41. In my judgment, the FTT also interpreted s. 44(4)(a) too narrowly if it concluded that only meritorious conduct of the landlord, if proved, could reduce the starting point of the (adjusted) maximum rent. The circumstances and seriousness of the offending conduct of the landlord are comprised in the “conduct of the landlord”, so the FTT may, in an appropriate case, order a lower than maximum amount of rent repayment, if what a landlord did or failed to do in committing the offence is relatively low in the scale of seriousness, by reason of mitigating circumstances or otherwise. In determining how much lower the RRO should be, the FTT should take into account the purposes intended to be served by the jurisdiction to make an RRO: see (43) below.

The approach to be taken was not, as the landlord argued, ‘what amount was reasonable in any given case’. The approach should be:

50. (…) A tribunal should address specifically what proportion of the maximum amount of rent paid in the relevant period, or reduction from that amount, or a combination of both, is appropriate in all the circumstances, bearing in mind the purpose of the legislative provisions. A tribunal must have particular regard to the conduct of both parties (which includes the seriousness of the offence committed), the financial circumstances of the landlord and whether the landlord has at any time been convicted of a relevant offence. The tribunal should also take into account any other factors that appear to be relevant.

51. It seems to me to be implicit in the structure of Chapter 4 of Part 2 of the 2016 Act, and in sections 44 and 46 in particular, that if a landlord has not previously been convicted of a relevant offence, and if their conduct, though serious, is less serious than many other offences of that type, or if the conduct of the tenant is reprehensible in some way, the amount of the RRO may appropriately be less than the maximum amount for an order. Whether that is so and the amount of any reduction will depend on the particular facts of each case. On the other hand, the factors identified in para 3.2 of the guidance for local housing authorities are the reasons why the broader regime of RROs was introduced in the 2016 Act and will generally justify an order for repayment of at least a substantial part of the rent. This is what Judge Cooke meant when she said in Vadamalayan that the provisions of the 2016 Act are rather more hard-edged than those of the 2004 Act, which included expressly a criterion of reasonableness. If Parliament had intended reasonableness to be the criterion under Chapter 4 of Part 2 of the 2016 Act it would have said so.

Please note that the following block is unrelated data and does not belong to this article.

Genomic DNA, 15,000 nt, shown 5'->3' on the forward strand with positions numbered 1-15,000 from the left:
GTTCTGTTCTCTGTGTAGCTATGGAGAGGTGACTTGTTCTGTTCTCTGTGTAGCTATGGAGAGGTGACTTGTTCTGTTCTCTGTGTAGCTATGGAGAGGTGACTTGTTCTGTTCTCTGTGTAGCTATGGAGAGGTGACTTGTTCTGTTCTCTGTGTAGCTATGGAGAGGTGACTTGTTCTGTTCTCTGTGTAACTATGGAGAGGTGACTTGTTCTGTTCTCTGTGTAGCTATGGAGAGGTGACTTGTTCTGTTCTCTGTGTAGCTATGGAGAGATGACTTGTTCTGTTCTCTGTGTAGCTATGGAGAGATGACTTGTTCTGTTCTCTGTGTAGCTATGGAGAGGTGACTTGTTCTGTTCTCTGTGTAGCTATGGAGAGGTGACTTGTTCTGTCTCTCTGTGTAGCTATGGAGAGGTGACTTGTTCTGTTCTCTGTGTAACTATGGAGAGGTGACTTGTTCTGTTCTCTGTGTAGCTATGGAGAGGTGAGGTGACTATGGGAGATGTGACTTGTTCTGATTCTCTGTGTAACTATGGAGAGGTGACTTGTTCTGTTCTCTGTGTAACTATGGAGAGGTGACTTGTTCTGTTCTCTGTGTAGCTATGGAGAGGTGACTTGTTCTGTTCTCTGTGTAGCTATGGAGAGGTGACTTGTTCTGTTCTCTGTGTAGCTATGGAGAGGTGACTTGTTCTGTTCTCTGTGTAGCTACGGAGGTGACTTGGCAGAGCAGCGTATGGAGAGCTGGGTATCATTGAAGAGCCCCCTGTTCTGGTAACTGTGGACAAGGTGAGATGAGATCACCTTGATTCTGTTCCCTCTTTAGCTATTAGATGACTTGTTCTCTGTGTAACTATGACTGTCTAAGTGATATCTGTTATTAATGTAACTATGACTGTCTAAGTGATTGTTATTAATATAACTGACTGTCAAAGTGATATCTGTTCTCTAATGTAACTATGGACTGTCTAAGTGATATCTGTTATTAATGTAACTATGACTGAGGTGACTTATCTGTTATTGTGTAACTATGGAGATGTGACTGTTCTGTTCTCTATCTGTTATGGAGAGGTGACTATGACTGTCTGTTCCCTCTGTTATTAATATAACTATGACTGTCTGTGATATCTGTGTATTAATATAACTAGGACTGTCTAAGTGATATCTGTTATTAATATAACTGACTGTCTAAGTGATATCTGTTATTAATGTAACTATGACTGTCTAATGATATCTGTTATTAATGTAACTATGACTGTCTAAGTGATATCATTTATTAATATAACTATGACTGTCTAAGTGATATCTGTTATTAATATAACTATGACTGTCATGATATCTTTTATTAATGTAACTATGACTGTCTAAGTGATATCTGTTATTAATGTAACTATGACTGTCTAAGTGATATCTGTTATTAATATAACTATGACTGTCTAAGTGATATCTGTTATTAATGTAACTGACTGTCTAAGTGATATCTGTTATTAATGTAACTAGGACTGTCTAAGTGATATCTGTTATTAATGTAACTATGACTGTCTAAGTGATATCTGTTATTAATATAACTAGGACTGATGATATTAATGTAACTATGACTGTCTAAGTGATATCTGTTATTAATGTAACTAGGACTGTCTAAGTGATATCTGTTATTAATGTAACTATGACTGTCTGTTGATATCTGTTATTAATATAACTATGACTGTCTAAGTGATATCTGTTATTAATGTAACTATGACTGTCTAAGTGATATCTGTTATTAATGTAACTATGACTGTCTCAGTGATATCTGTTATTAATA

In this case, there was no relevant bad conduct by the tenants. The landlord did not have any relevant previous convictions but

She was, however, a professional landlord who must be taken to have known the requirements for licensing an HMO. The failure to apply for a licence is unexplained in evidence, save that the landlord said that she overlooked it. There is nothing in her financial circumstances or her conduct to justify reducing the amount of the RROs. The landlord only applied for a licence after an environmental health officer had visited and itemised deficiencies of the Property and the absence of a licence. The Property would not have obtained a licence without further substantial works, had the landlord applied for one, and her February 2020 application was in due course refused because the works had not been done. The inference to be drawn is that the landlord wanted to be able to derive rental income from the Property before she was in a position to do the further works that were necessary to enable her to obtain an HMO licence. There were serious deficiencies in the condition of the Property, which affected the comfort of all the tenants, and the undersized bedroom affected Ms Susans particularly.

These factors, the UT held were illustrative of ‘the kind of evaluative exercise that the tribunal needs to conduct when making an RRO in a case where the maximum amount provisions do not apply, indicate that this was a reasonably serious offence of its kind, though not the most serious case that could be imagined.’

The UT made an award of 80% of rent (less the utilities figures) for each tenant, except the tenant of the undersize room who had been particularly affected, who received an award of 90% of rent.

“Where the unlicensed house has serious deficiencies and the landlord is a professional landlord, more substantial reductions would be inappropriate, even for a first-time offender.”

Comment

Well there we are. We knew it was coming, but this presents a whole fresh set of issues for Rent Repayment Order applications.